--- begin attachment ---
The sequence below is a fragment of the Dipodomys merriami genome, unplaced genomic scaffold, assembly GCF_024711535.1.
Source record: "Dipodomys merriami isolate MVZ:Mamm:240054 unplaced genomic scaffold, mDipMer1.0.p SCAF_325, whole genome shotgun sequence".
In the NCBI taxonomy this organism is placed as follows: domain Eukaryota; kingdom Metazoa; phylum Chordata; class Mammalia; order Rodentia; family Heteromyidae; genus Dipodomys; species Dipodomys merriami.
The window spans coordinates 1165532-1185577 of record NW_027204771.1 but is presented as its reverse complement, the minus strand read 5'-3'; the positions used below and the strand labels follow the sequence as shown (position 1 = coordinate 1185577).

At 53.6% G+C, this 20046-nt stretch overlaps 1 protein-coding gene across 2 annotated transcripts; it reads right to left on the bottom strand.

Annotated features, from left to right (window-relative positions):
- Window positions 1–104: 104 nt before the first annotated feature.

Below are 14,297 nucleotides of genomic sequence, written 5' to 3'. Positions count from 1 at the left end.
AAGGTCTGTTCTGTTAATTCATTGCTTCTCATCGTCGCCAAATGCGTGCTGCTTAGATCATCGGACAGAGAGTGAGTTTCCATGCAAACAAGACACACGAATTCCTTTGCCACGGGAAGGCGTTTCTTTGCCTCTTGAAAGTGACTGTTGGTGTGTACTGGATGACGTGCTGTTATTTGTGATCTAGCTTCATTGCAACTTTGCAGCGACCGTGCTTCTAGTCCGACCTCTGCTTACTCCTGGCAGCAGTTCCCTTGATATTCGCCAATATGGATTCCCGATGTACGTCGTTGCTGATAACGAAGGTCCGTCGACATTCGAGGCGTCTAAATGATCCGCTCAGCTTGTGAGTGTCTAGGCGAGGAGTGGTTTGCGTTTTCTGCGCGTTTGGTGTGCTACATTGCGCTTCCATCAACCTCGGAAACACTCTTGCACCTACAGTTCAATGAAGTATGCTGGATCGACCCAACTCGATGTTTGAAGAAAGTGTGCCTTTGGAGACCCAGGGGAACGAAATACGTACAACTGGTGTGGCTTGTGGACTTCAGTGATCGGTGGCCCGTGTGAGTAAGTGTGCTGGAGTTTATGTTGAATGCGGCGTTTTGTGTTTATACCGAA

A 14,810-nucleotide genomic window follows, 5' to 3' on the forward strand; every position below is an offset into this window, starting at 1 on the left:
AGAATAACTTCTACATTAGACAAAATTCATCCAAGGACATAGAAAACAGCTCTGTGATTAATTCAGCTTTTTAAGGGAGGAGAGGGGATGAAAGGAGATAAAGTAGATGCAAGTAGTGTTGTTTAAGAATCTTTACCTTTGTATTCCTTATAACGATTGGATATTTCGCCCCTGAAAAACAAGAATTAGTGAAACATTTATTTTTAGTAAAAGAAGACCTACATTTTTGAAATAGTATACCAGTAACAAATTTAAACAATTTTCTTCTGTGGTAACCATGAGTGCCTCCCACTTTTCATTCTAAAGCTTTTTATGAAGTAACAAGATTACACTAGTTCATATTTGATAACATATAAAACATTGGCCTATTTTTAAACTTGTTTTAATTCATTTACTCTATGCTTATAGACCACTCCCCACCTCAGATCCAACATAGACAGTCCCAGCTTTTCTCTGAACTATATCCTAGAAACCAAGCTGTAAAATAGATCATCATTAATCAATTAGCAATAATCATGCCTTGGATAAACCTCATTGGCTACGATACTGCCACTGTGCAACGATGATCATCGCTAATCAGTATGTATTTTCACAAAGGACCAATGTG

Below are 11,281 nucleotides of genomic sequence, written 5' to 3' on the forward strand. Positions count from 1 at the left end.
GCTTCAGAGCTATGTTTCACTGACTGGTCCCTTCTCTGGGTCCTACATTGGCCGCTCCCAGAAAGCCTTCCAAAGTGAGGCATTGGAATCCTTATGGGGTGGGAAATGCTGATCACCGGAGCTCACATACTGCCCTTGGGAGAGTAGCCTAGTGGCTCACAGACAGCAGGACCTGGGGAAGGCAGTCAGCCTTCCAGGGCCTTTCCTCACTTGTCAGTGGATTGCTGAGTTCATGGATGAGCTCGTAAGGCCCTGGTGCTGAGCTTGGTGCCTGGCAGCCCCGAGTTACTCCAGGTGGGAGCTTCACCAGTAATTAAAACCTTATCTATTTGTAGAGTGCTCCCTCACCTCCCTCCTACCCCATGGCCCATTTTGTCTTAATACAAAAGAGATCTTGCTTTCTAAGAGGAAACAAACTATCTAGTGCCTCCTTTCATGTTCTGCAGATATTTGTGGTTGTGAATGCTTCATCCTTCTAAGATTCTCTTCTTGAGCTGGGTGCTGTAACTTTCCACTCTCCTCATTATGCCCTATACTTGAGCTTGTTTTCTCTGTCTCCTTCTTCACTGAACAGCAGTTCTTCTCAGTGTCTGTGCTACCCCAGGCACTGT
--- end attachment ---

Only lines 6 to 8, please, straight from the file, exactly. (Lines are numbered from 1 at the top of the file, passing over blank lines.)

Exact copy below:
Annotated features, from left to right (window-relative positions):
- Window positions 1–104: 104 nt before the first annotated feature.

Below are 14,297 nucleotides of genomic sequence, written 5' to 3'. Positions count from 1 at the left end.